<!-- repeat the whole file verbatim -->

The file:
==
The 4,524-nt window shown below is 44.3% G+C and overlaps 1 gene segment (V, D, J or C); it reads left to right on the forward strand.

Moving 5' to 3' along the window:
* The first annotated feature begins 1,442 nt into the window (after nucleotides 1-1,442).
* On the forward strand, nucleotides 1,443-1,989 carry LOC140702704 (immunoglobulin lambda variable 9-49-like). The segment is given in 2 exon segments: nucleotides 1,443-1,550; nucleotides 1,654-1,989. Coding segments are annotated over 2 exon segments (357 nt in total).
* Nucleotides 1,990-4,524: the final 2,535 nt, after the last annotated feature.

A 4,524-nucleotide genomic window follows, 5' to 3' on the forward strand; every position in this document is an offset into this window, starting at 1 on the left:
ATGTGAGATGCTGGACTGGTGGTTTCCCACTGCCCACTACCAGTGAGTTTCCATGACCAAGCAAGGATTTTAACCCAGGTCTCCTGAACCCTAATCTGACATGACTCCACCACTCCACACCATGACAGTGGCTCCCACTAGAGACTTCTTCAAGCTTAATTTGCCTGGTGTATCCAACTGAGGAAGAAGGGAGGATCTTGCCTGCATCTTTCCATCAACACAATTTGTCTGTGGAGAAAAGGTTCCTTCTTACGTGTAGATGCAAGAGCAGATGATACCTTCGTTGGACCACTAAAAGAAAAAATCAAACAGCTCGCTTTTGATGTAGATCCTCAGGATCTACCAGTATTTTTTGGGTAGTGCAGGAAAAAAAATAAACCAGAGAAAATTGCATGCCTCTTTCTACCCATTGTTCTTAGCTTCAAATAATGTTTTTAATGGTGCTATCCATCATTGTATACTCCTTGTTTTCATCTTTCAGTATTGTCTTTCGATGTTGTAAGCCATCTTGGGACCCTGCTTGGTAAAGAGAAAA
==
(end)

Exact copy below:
The 4,524-nt window shown below is 44.3% G+C and overlaps 1 gene segment (V, D, J or C); it reads left to right on the forward strand.

Moving 5' to 3' along the window:
* The first annotated feature begins 1,442 nt into the window (after nucleotides 1-1,442).
* On the forward strand, nucleotides 1,443-1,989 carry LOC140702704 (immunoglobulin lambda variable 9-49-like). The segment is given in 2 exon segments: nucleotides 1,443-1,550; nucleotides 1,654-1,989. Coding segments are annotated over 2 exon segments (357 nt in total).
* Nucleotides 1,990-4,524: the final 2,535 nt, after the last annotated feature.

A 4,524-nucleotide genomic window follows, 5' to 3' on the forward strand; every position in this document is an offset into this window, starting at 1 on the left:
ATGTGAGATGCTGGACTGGTGGTTTCCCACTGCCCACTACCAGTGAGTTTCCATGACCAAGCAAGGATTTTAACCCAGGTCTCCTGAACCCTAATCTGACATGACTCCACCACTCCACACCATGACAGTGGCTCCCACTAGAGACTTCTTCAAGCTTAATTTGCCTGGTGTATCCAACTGAGGAAGAAGGGAGGATCTTGCCTGCATCTTTCCATCAACACAATTTGTCTGTGGAGAAAAGGTTCCTTCTTACGTGTAGATGCAAGAGCAGATGATACCTTCGTTGGACCACTAAAAGAAAAAATCAAACAGCTCGCTTTTGATGTAGATCCTCAGGATCTACCAGTATTTTTTGGGTAGTGCAGGAAAAAAAATAAACCAGAGAAAATTGCATGCCTCTTTCTACCCATTGTTCTTAGCTTCAAATAATGTTTTTAATGGTGCTATCCATCATTGTATACTCCTTGTTTTCATCTTTCAGTATTGTCTTTCGATGTTGTAAGCCATCTTGGGACCCTGCTTGGTAAAGAGAAAA